Skip to main content Accesibility Help
×
×
Home
  • Get access
    Check if you have access via personal or institutional login
  • Cited by 41
  • Cited by
    This chapter has been cited by the following publications. This list is generated based on data provided by CrossRef.

    Teismann, Tobias Hanning, Sven von Brachel, Ruth and Willutzki, Ulrike 2017. Kognitive Verhaltenstherapie depressiven Grübelns. p. 3.

    Van Petegem, Stijn Zimmer-Gembeck, Melanie J. Soenens, Bart Vansteenkiste, Maarten Brenning, Katrijn Mabbe, Elien Vanhalst, Janne and Zimmermann, Grégoire 2017. Does General Parenting Context Modify Adolescents' Appraisals and Coping with a Situation of Parental Regulation? The Case of Autonomy-Supportive Parenting. Journal of Child and Family Studies, Vol. 26, Issue. 9, p. 2623.

    Mohammadkhani, Shahram Bahari, Ali and Akbarian FiroozAbadi, Mahsa 2017. Attachment Styles and Depression Symptoms: The Mediating Role of Rumination. Iranian Journal of Psychiatry and Clinical Psychology, Vol. 23, Issue. 3, p. 320.

    Holmes, Emily A. Blackwell, Simon E. Burnett Heyes, Stephanie Renner, Fritz and Raes, Filip 2016. Mental Imagery in Depression: Phenomenology, Potential Mechanisms, and Treatment Implications. Annual Review of Clinical Psychology, Vol. 12, Issue. 1, p. 249.

    Craner, Julia R. Sigmon, Sandra T. and Martinson, Amber A. 2015. Self-focused attention in response to laboratory stressors among women with premenstrual disorders. Archives of Women's Mental Health, Vol. 18, Issue. 4, p. 595.

    Bos, Henny van Beusekom, Gabriël and Sandfort, Theo 2014. Sexual Attraction and Psychological Adjustment in Dutch Adolescents: Coping Style as a Mediator. Archives of Sexual Behavior, Vol. 43, Issue. 8, p. 1579.

    Sarisoy, Gökhan Pazvantoğlu, Ozan Özturan, Deniz Deniz Ay, Naile Dila Yilman, Tuba Mor, Sema Korkmaz, Işil Zabun Kaçar, Ömer Faruk and Gümüş, Kübra 2014. Metacognitive beliefs in unipolar and bipolar depression: A comparative study. Nordic Journal of Psychiatry, Vol. 68, Issue. 4, p. 275.

    Lee, Seonyoung and Kim, Won 2014. Cross-Cultural Adaptation, Reliability, and Validity of the Revised Korean Version of Ruminative Response Scale. Psychiatry Investigation, Vol. 11, Issue. 1, p. 59.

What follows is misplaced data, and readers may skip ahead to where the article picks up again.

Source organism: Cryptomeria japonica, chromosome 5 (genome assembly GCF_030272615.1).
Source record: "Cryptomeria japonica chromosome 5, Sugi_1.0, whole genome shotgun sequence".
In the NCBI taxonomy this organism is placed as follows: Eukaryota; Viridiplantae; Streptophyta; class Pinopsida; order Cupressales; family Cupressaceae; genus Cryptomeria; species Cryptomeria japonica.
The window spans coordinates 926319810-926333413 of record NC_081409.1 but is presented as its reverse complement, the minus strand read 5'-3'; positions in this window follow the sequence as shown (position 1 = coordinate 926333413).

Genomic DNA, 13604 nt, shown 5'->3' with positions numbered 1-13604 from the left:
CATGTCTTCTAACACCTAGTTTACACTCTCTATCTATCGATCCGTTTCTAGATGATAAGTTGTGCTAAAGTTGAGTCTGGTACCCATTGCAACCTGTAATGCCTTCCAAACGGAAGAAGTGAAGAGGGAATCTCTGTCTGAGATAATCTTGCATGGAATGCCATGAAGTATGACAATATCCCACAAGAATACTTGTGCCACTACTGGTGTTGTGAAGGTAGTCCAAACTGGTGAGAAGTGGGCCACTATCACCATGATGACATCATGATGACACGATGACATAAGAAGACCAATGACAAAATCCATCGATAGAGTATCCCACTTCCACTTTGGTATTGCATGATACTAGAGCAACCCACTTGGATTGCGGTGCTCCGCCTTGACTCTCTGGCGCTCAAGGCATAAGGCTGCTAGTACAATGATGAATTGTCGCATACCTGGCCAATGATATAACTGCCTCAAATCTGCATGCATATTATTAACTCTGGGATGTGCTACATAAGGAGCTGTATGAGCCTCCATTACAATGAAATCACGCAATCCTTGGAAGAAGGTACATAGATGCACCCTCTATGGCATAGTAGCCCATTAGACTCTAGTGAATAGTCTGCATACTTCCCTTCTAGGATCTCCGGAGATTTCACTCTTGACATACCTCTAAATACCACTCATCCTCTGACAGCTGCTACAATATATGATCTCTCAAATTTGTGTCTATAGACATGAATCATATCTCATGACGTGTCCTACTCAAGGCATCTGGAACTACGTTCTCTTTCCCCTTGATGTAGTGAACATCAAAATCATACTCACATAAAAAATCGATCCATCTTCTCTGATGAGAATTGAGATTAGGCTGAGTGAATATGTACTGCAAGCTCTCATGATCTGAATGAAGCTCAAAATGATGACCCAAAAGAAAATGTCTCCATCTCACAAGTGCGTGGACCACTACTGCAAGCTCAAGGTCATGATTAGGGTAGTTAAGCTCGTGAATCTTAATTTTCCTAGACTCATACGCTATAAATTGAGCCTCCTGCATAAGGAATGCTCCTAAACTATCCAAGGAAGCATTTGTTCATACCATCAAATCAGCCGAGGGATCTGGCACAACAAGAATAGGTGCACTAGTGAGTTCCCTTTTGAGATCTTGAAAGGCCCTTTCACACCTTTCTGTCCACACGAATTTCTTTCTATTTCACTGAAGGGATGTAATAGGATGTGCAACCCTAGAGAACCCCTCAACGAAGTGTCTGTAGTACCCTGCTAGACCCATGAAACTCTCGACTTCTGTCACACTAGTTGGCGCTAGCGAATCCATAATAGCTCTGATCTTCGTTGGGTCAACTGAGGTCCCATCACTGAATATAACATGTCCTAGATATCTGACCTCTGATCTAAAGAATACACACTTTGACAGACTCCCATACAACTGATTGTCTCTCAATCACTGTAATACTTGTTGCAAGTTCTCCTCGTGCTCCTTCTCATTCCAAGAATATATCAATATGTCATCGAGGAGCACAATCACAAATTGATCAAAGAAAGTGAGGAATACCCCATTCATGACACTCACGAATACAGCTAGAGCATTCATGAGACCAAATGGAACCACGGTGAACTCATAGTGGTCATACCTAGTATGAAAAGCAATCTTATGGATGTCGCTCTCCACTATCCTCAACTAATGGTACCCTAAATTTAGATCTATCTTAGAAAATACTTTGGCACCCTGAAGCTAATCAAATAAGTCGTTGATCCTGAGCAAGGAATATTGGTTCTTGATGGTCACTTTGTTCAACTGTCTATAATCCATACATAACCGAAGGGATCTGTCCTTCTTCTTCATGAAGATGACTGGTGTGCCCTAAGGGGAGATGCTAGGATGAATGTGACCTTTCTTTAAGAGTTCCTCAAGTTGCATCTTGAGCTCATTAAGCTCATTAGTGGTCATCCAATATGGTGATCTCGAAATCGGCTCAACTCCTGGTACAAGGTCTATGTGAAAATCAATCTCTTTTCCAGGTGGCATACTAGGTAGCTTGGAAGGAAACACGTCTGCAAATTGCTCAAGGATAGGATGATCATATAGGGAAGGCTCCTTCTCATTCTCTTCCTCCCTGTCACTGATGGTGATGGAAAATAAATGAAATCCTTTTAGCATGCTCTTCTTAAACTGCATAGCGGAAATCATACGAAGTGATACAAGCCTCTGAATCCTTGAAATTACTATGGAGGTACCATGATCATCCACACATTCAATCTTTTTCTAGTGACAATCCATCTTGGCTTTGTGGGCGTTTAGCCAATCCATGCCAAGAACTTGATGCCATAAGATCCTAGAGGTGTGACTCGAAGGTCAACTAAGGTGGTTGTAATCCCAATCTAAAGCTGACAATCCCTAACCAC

Caldwell, Warren McInnis, Opal A. McQuaid, Robyn J. Liu, Gele Stead, John D. Anisman, Hymie Hayley, Shawn and Hashimoto, Kenji 2013. The Role of the Val66Met Polymorphism of the Brain Derived Neurotrophic Factor Gene in Coping Strategies Relevant to Depressive Symptoms. PLoS ONE, Vol. 8, Issue. 6, p. e65547.

    SALGUERO, JOSÉ M. EXTREMERA, NATALIO and FERNÁNDEZ-BERROCAL, PABLO 2013. A meta-mood model of rumination and depression: Preliminary test in a non-clinical population. Scandinavian Journal of Psychology, Vol. 54, Issue. 2, p. 166.

    Hong, Ryan Y. and Paunonen, Sampo V. 2011. Personality Vulnerabilities to Psychopathology: Relations Between Trait Structure and Affective-Cognitive Processes. Journal of Personality, Vol. 79, Issue. 3, p. 527.

    Broeren, Suzanne Muris, Peter Bouwmeester, Samantha van der Heijden, Kristiaan B. and Abee, Annemieke 2011. The Role of Repetitive Negative Thoughts in the Vulnerability for Emotional Problems in Non-Clinical Children. Journal of Child and Family Studies, Vol. 20, Issue. 2, p. 135.

    Muris, Peter Mayer, Birgit Reinders, Eva and Wesenhagen, Chériva 2011. Person-Related Protective and Vulnerability Factors of Psychopathology Symptoms in Non-Clinical Adolescents. Community Mental Health Journal, Vol. 47, Issue. 1, p. 47.

    Peled, Maya and Moretti, Marlene M. 2010. Ruminating on Rumination: are Rumination on Anger and Sadness Differentially Related to Aggression and Depressed Mood?. Journal of Psychopathology and Behavioral Assessment, Vol. 32, Issue. 1, p. 108.